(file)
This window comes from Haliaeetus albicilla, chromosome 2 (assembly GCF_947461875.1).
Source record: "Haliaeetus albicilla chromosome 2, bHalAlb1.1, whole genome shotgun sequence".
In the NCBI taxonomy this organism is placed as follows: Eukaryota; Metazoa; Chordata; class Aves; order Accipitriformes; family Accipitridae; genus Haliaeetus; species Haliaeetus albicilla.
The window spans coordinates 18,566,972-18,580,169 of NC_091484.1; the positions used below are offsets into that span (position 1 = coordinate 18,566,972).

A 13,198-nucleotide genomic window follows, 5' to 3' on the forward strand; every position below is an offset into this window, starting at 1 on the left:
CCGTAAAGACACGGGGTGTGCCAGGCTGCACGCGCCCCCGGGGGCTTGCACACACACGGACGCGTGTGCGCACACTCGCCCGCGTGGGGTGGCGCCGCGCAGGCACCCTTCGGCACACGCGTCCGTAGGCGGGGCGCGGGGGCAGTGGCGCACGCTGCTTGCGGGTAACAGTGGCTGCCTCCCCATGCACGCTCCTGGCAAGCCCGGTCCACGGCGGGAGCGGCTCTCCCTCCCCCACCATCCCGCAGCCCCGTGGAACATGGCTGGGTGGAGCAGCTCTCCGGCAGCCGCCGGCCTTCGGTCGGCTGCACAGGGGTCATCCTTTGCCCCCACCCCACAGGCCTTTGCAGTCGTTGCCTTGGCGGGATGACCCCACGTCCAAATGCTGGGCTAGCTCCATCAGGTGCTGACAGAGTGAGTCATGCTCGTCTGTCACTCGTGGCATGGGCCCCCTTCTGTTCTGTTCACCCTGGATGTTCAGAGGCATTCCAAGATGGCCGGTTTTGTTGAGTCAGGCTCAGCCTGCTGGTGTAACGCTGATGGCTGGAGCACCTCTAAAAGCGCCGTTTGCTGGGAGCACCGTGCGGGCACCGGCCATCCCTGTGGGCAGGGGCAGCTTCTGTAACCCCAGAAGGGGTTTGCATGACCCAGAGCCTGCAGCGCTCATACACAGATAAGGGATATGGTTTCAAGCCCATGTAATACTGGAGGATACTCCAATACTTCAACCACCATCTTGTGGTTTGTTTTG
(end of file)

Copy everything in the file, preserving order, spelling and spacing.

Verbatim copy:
This window comes from Haliaeetus albicilla, chromosome 2 (assembly GCF_947461875.1).
Source record: "Haliaeetus albicilla chromosome 2, bHalAlb1.1, whole genome shotgun sequence".
In the NCBI taxonomy this organism is placed as follows: Eukaryota; Metazoa; Chordata; class Aves; order Accipitriformes; family Accipitridae; genus Haliaeetus; species Haliaeetus albicilla.
The window spans coordinates 18,566,972-18,580,169 of NC_091484.1; the positions used below are offsets into that span (position 1 = coordinate 18,566,972).

A 13,198-nucleotide genomic window follows, 5' to 3' on the forward strand; every position below is an offset into this window, starting at 1 on the left:
CCGTAAAGACACGGGGTGTGCCAGGCTGCACGCGCCCCCGGGGGCTTGCACACACACGGACGCGTGTGCGCACACTCGCCCGCGTGGGGTGGCGCCGCGCAGGCACCCTTCGGCACACGCGTCCGTAGGCGGGGCGCGGGGGCAGTGGCGCACGCTGCTTGCGGGTAACAGTGGCTGCCTCCCCATGCACGCTCCTGGCAAGCCCGGTCCACGGCGGGAGCGGCTCTCCCTCCCCCACCATCCCGCAGCCCCGTGGAACATGGCTGGGTGGAGCAGCTCTCCGGCAGCCGCCGGCCTTCGGTCGGCTGCACAGGGGTCATCCTTTGCCCCCACCCCACAGGCCTTTGCAGTCGTTGCCTTGGCGGGATGACCCCACGTCCAAATGCTGGGCTAGCTCCATCAGGTGCTGACAGAGTGAGTCATGCTCGTCTGTCACTCGTGGCATGGGCCCCCTTCTGTTCTGTTCACCCTGGATGTTCAGAGGCATTCCAAGATGGCCGGTTTTGTTGAGTCAGGCTCAGCCTGCTGGTGTAACGCTGATGGCTGGAGCACCTCTAAAAGCGCCGTTTGCTGGGAGCACCGTGCGGGCACCGGCCATCCCTGTGGGCAGGGGCAGCTTCTGTAACCCCAGAAGGGGTTTGCATGACCCAGAGCCTGCAGCGCTCATACACAGATAAGGGATATGGTTTCAAGCCCATGTAATACTGGAGGATACTCCAATACTTCAACCACCATCTTGTGGTTTGTTTTG